Surviving the Pandemic

The Test and Trace Corps person who interviewed me told me I could be put up in a hotel while I was under quarantine.

What? How would I travel to the hotel if it were possible I had been infected?

Surviving the pandemic can be harder for individuals living with mental health issues.

On a regular day a person with OCD might have the urge to wash their hands repeatedly.

Now we’re in the middle of the COVID-19 pandemic and washing your hands for 20 seconds throughout the day is the norm.

This irony is not lost on me.

How have I survived living through the pandemic?

In the early months I had my pharmacy deliver my pill bottles to my apartment. The independent pharmacy offers free delivery. I tipped the person who brings my pills $4.

You could use CVS or Rite Aid or a national chain to fill your prescriptions. I prefer to use an independent pharmacy with the free delivery option. Supporting small businesses is one of my goals.

Isolation can breed paranoia and illness.

It’s strange yet true that I don’t like being holed up in my apartment when I have nothing to do. Even though I was diagnosed with schizophrenia.

What has been the hardest for me was not being able to perform at poetry readings and have dinner in restaurants with others.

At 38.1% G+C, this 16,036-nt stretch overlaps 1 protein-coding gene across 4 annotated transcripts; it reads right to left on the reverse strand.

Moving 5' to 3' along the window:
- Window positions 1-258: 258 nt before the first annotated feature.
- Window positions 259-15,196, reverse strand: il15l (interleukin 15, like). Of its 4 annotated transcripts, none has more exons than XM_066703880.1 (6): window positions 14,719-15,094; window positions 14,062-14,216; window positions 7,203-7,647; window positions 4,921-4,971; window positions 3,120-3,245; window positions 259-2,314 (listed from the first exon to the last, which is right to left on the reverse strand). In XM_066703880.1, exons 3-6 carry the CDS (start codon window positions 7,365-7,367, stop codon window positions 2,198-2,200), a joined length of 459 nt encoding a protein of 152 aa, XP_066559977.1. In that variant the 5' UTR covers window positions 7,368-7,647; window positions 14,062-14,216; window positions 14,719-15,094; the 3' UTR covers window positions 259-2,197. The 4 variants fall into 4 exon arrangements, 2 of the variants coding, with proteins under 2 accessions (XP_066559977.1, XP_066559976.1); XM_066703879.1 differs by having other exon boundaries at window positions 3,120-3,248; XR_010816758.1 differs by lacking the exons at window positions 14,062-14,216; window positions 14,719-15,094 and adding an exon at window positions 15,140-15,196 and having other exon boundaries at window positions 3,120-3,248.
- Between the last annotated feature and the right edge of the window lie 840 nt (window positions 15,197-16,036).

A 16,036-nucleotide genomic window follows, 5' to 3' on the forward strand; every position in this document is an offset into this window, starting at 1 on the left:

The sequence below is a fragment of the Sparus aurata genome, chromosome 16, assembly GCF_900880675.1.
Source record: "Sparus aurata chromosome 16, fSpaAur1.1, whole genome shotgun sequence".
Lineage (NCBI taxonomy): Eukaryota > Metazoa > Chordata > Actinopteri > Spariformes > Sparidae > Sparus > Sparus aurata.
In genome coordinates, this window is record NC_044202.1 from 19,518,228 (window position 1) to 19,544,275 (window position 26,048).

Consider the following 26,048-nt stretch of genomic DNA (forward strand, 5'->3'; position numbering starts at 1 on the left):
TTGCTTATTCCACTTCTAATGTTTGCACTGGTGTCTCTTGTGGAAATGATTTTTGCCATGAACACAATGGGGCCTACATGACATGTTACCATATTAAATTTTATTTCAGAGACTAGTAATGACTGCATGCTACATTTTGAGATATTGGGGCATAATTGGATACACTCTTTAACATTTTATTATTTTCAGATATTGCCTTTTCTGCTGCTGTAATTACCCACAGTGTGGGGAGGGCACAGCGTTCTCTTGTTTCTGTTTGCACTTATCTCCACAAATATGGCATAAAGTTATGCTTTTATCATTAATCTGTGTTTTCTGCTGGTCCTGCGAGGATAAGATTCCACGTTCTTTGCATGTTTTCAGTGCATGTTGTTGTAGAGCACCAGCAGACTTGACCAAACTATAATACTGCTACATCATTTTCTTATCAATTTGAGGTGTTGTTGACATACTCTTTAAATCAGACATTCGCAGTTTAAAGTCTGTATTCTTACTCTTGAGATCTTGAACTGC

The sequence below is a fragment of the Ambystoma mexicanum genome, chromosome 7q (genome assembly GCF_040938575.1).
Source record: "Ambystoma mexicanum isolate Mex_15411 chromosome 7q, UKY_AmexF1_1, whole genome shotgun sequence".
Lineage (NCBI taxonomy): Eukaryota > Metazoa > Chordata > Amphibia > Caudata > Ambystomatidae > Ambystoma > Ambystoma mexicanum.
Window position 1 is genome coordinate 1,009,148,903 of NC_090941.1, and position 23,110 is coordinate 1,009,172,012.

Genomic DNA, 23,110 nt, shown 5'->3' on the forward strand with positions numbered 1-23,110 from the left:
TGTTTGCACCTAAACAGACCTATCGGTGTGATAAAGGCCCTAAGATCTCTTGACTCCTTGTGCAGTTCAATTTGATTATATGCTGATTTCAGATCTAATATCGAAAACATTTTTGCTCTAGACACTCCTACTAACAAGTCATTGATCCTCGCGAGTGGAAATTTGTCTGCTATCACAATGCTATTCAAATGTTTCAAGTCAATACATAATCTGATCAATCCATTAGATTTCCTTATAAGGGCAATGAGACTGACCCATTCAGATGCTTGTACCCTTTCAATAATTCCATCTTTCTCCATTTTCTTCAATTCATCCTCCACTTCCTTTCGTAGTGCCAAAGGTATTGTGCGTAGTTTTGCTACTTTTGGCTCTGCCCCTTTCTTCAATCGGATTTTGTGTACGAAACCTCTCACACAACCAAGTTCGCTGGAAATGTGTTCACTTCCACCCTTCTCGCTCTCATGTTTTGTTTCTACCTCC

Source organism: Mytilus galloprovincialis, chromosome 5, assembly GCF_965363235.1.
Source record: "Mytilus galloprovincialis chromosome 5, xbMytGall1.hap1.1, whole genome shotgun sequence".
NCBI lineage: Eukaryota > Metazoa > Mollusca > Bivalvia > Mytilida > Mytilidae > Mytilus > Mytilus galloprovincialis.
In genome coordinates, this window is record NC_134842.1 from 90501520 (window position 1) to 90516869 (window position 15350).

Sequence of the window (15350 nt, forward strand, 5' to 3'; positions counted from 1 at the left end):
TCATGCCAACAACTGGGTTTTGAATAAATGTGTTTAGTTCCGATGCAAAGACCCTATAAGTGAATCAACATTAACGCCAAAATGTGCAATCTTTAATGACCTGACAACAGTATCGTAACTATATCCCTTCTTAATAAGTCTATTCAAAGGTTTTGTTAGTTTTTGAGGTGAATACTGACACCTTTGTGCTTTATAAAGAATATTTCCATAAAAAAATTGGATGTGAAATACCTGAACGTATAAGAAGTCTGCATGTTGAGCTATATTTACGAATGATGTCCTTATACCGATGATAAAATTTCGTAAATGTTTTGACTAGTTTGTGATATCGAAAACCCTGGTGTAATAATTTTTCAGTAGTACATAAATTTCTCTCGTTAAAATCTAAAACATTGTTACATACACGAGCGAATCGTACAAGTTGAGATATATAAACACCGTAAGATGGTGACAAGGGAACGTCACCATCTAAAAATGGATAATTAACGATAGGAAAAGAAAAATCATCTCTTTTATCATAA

The absence of joy is no joke.

Depression can cause fatigue.

The one good thing was that for the most part consistently for the last year I was able to exercise in my living room.

Keeping up exercising is the key factor rather than stopping totally for a long stretch of time.

What saved me was that I kept exercising even if it was just one day a week for 30 minutes.

We are closer to normalcy. Yet we are not there yet.

I will continue to protect myself by wearing a mask everywhere washing my hands for 20 seconds throughout the day and maintaining 6 feet distance from others even when masked.

To end here I will say that I understand how hard surviving the pandemic has been for those of us with mental health issues.

Life Under Quarantine

I want to talk about this topic because the pandemic is a threat still.

For those of you who are onsite working at your job there should be protections in place to guard your health and safety. You should not fear speaking up if your employer disregards your well-being.

You should expect that your employer is taking strict precautions.

Two weeks ago I received dose one of the Pfizer coronavirus vaccine.

A day later I experienced the side effect of feeling unwell. Luckily it lasted only one day and was a minor side effect.

Though it was a minor side effect it felt severe. This required that I take a sick day to recuperate.